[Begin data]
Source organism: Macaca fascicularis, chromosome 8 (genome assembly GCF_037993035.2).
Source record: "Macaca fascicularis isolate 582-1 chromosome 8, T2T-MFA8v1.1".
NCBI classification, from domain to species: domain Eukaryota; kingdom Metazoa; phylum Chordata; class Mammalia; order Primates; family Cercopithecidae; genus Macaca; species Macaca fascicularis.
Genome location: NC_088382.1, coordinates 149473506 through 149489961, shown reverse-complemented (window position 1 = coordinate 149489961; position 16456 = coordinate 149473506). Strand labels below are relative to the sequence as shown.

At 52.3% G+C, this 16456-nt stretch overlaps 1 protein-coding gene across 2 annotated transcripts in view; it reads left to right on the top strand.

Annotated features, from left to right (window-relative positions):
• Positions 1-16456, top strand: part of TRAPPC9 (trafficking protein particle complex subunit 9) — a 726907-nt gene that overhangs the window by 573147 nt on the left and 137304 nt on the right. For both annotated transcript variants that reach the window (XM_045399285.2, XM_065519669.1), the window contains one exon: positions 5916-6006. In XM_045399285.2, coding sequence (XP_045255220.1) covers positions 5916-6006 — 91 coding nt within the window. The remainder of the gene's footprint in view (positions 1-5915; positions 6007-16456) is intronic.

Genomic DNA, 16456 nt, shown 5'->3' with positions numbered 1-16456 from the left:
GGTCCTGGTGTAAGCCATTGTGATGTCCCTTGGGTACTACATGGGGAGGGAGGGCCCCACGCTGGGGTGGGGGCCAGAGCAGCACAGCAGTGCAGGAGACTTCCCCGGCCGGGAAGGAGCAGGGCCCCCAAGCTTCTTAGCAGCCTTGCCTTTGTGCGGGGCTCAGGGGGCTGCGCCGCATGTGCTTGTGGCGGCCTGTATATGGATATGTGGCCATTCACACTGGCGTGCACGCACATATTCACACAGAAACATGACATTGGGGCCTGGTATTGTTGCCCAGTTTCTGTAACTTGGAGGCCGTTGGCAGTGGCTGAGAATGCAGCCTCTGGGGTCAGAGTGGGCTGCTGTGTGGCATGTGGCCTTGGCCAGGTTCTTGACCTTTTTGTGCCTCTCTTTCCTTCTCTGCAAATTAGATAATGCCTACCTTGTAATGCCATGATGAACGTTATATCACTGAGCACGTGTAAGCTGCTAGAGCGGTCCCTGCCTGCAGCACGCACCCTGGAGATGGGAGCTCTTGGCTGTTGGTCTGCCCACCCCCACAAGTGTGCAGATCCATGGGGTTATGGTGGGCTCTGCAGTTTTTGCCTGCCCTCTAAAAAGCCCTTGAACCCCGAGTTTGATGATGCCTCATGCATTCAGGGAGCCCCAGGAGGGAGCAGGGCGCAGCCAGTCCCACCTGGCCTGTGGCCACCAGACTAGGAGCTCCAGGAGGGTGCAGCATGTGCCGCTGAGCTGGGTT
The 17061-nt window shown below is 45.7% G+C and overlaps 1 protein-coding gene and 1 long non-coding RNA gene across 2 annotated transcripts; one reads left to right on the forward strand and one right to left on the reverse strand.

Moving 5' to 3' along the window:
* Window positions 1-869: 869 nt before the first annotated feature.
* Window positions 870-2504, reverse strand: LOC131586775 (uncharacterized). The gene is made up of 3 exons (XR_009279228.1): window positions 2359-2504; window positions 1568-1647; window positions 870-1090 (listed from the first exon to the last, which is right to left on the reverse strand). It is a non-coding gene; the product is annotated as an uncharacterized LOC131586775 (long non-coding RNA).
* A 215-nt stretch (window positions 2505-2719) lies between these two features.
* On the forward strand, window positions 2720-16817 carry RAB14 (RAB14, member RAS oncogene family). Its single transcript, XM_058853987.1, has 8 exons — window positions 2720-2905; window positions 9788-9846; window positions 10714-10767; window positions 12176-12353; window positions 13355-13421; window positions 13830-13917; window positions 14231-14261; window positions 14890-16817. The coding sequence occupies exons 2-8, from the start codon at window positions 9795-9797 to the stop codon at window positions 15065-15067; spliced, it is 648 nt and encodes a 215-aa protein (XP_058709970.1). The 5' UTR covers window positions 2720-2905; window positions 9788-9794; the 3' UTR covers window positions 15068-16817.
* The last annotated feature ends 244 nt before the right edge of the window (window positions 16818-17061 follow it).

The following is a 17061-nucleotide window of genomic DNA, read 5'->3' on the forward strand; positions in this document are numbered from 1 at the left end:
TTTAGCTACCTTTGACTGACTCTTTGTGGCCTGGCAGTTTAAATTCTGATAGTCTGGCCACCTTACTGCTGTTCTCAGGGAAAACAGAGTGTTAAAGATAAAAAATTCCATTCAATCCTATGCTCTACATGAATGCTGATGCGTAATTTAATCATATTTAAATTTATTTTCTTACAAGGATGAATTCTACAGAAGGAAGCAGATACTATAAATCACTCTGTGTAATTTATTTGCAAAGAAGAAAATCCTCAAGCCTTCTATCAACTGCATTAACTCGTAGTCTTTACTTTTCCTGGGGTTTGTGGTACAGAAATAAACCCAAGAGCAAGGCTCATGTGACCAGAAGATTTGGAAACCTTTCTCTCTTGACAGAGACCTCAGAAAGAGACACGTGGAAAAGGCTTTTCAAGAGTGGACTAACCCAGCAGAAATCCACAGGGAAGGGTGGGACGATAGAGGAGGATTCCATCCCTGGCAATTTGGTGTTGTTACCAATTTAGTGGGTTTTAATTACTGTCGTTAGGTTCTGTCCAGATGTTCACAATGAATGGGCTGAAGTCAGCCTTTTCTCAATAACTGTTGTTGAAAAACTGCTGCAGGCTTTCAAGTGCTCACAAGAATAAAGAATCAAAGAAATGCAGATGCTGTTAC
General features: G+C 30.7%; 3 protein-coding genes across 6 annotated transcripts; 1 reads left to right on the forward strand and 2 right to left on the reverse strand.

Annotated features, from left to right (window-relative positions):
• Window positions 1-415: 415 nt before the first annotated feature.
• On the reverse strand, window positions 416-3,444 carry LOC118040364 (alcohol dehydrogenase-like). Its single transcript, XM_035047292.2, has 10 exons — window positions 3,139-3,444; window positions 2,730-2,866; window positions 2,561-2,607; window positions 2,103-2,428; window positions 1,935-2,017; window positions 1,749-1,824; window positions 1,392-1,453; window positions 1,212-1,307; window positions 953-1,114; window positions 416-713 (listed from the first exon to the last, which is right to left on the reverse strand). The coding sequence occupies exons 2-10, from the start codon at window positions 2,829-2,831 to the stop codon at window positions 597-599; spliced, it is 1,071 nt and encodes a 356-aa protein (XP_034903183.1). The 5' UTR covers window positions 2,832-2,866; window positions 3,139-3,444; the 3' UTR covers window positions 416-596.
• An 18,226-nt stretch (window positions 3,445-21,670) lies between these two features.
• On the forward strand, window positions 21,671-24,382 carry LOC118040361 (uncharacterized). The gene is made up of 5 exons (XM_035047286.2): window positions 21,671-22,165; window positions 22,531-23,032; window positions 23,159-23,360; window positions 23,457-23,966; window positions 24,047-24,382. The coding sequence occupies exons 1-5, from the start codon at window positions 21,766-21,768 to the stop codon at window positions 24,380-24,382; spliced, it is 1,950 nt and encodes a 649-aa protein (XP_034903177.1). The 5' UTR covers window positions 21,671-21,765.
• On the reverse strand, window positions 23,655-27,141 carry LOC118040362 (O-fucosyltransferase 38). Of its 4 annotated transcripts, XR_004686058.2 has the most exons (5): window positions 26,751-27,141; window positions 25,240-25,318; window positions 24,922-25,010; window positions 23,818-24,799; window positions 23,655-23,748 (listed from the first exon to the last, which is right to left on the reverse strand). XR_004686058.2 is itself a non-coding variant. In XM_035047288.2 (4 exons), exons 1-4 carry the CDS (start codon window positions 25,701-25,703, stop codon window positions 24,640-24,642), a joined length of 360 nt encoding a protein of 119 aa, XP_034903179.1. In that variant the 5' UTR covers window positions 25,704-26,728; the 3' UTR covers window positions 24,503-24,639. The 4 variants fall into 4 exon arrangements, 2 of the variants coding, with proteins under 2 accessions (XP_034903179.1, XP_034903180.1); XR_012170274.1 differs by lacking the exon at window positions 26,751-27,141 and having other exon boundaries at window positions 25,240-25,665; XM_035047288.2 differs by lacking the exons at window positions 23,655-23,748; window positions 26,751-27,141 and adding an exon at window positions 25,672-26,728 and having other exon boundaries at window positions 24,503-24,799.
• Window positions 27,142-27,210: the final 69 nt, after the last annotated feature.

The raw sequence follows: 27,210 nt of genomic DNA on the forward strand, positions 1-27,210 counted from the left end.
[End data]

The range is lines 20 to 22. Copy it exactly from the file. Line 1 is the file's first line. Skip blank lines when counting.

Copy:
Annotated features, from left to right (window-relative positions):
• Window positions 1-415: 415 nt before the first annotated feature.
• On the reverse strand, window positions 416-3,444 carry LOC118040364 (alcohol dehydrogenase-like). Its single transcript, XM_035047292.2, has 10 exons — window positions 3,139-3,444; window positions 2,730-2,866; window positions 2,561-2,607; window positions 2,103-2,428; window positions 1,935-2,017; window positions 1,749-1,824; window positions 1,392-1,453; window positions 1,212-1,307; window positions 953-1,114; window positions 416-713 (listed from the first exon to the last, which is right to left on the reverse strand). The coding sequence occupies exons 2-10, from the start codon at window positions 2,829-2,831 to the stop codon at window positions 597-599; spliced, it is 1,071 nt and encodes a 356-aa protein (XP_034903183.1). The 5' UTR covers window positions 2,832-2,866; window positions 3,139-3,444; the 3' UTR covers window positions 416-596.